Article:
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What you need to know about spraying finishes with nitrogen

Tuesday, September 25, 2018 - 07:00
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“At what point can we stop jumping on every efficiency effort and just get paid fairly? Why do we have to be the ones who are constantly expected to change?”

That was the lament a repairer confided in ABRN nearly a decade ago when one seemingly could not open an industry trade journal or talk business with a consultant without hearing about “lean processing” and “lean operations.” The repairer had a point. Shops, especially those wanting to survive and expand, were under considerable pressure to expend resources to cut every last bit of waste while hoping the results showed up in their revenue columns. Sometimes, it seemed, their efforts didn’t pay off or pay off enough.

Repairers can be excused if they are more than a bit skeptical of every new cost-cutting product that hits the market. But they also need to take a long, hard look at those that are proving their worth. Such is the case with nitrogen spraying systems. This technology has been around for more than a decade, steadily, though quietly, gaining converts.

(Photo courtesy of NITROHEAT) Nitrogen spraying system typically consist of technology that filters oxygen and trace gases out of atmospheric air that is already 78 percent nitrogen. Painters simply plug their guns into the system.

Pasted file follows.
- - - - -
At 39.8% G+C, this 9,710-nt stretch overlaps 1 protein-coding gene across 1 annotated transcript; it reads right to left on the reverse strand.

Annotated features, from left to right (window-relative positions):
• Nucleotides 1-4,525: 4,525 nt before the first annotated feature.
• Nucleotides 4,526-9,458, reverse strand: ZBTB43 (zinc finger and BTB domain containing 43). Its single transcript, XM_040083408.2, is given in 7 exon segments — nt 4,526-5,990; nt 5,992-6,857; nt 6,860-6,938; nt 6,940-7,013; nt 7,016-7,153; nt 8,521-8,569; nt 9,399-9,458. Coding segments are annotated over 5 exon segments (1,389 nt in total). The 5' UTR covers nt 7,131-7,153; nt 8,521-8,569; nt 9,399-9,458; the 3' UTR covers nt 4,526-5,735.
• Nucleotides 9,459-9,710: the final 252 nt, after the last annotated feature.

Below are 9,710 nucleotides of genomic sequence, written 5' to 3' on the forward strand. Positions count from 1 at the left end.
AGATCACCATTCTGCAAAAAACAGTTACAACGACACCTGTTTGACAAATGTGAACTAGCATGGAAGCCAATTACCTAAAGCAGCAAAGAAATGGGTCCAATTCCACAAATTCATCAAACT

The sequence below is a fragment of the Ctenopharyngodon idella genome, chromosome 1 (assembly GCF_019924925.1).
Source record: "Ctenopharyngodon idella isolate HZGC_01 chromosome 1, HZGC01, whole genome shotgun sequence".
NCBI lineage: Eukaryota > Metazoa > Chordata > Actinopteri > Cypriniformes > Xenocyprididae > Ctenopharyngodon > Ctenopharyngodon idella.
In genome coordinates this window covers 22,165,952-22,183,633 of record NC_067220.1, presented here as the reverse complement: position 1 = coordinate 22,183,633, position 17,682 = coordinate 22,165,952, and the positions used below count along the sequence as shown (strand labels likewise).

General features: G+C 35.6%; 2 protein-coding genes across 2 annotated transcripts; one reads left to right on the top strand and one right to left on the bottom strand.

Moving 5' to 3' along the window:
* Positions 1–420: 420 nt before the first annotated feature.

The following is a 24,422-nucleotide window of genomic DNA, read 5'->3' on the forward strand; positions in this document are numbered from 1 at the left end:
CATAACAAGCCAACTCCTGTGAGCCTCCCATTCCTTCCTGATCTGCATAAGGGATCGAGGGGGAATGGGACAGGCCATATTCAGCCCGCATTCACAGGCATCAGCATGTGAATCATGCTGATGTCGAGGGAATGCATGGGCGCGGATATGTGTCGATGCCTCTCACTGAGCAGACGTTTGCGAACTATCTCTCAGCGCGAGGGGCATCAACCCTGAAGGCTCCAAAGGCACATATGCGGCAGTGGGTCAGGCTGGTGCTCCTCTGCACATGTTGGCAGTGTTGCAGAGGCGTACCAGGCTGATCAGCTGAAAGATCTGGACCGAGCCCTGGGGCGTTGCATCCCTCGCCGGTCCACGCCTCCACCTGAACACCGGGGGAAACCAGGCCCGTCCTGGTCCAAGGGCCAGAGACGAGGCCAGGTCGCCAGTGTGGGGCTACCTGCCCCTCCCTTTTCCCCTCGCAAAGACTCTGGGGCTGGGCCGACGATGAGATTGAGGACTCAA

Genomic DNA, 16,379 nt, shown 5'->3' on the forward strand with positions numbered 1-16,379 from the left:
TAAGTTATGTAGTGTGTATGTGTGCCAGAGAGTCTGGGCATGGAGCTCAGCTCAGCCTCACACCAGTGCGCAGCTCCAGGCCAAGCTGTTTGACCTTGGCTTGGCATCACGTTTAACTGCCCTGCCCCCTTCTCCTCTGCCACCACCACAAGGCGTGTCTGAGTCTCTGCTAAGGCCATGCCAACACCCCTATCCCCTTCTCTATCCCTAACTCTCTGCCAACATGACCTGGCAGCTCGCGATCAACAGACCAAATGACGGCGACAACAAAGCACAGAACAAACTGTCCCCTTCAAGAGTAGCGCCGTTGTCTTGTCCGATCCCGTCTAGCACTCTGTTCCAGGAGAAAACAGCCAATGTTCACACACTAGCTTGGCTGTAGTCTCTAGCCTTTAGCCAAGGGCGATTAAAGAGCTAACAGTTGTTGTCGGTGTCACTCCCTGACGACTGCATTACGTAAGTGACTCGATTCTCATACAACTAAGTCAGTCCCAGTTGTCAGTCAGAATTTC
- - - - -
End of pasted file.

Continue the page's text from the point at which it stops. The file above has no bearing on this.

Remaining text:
Is it time you took the dive into what could be a better way for you to apply finishes? Consider the following responses to the most common and significant questions surrounding this product from both experienced repairers and spray manufacturers.

Why nitrogen?

Due to its chemical properties, the nitrogen (N2) used for spraying offers a number of benefits over standard compressed air.

First, it’s anhydrous, meaning it contains no water, so flash and bake times are reduced significantly. Some nitrogen spraying manufacturers says flash times can be eliminated all-together, allowing painters to move from one coat to another with no wait time.

Second, nitrogen is inert--its molecules don’t contract or expand. More uniform molecules translate into more product transferred to the vehicle so there’s less product waste. The uniformity also translates into more uniform distribution of the product onto the finish and fewer coats needed for a job.

Nitrogen sprays also are ionized so they aren’t drawn away to static surfaces like the spray booth or painter. This factor further reduces product use and cuts spray booth filter maintenance costs. Additionally, the ionization prevents contaminates from being drawn to the new finish, cutting down the number of potential flaws that must be addressed later.

Solvent levels too are significantly reduced (manufacturer Eurosider says levels drop from 40 percent to seven-10 percent). Shops not only benefit from having fewer harmful emissions in their work spaces, a higher gloss finish is produced with fewer coats and less sagging and dripping. Moreover, using fewer solvents helps eliminate orange peel, saving considerable time spent fixing this flaw later.

Finally, nitrogen-enriched air (as much as 99.5 percent) is much cleaner than compressed air. Impurities from oil, oil fumes and dust are eliminated.

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